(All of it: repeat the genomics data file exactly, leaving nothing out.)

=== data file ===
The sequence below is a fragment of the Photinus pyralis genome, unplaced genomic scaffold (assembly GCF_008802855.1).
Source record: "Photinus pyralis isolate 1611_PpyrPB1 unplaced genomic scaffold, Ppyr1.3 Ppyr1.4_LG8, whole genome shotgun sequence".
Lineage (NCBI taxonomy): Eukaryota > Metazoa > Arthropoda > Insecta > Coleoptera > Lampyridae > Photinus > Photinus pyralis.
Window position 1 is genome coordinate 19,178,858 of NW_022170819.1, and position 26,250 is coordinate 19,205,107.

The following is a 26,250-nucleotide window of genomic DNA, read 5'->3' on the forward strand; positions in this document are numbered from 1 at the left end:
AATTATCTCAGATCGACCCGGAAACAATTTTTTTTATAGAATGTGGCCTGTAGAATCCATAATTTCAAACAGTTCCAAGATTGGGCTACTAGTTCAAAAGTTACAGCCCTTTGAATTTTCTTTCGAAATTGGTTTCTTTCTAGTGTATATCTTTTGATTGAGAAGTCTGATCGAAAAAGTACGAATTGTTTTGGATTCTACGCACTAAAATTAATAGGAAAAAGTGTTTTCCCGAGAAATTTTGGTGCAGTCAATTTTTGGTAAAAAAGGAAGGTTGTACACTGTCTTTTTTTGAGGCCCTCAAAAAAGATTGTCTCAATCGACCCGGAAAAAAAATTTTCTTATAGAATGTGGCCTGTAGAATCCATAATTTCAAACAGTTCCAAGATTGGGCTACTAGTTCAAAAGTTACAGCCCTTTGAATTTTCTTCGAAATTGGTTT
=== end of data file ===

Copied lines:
The sequence below is a fragment of the Photinus pyralis genome, unplaced genomic scaffold (assembly GCF_008802855.1).
Source record: "Photinus pyralis isolate 1611_PpyrPB1 unplaced genomic scaffold, Ppyr1.3 Ppyr1.4_LG8, whole genome shotgun sequence".
Lineage (NCBI taxonomy): Eukaryota > Metazoa > Arthropoda > Insecta > Coleoptera > Lampyridae > Photinus > Photinus pyralis.
Window position 1 is genome coordinate 19,178,858 of NW_022170819.1, and position 26,250 is coordinate 19,205,107.

The following is a 26,250-nucleotide window of genomic DNA, read 5'->3' on the forward strand; positions in this document are numbered from 1 at the left end:
AATTATCTCAGATCGACCCGGAAACAATTTTTTTTATAGAATGTGGCCTGTAGAATCCATAATTTCAAACAGTTCCAAGATTGGGCTACTAGTTCAAAAGTTACAGCCCTTTGAATTTTCTTTCGAAATTGGTTTCTTTCTAGTGTATATCTTTTGATTGAGAAGTCTGATCGAAAAAGTACGAATTGTTTTGGATTCTACGCACTAAAATTAATAGGAAAAAGTGTTTTCCCGAGAAATTTTGGTGCAGTCAATTTTTGGTAAAAAAGGAAGGTTGTACACTGTCTTTTTTTGAGGCCCTCAAAAAAGATTGTCTCAATCGACCCGGAAAAAAAATTTTCTTATAGAATGTGGCCTGTAGAATCCATAATTTCAAACAGTTCCAAGATTGGGCTACTAGTTCAAAAGTTACAGCCCTTTGAATTTTCTTCGAAATTGGTTT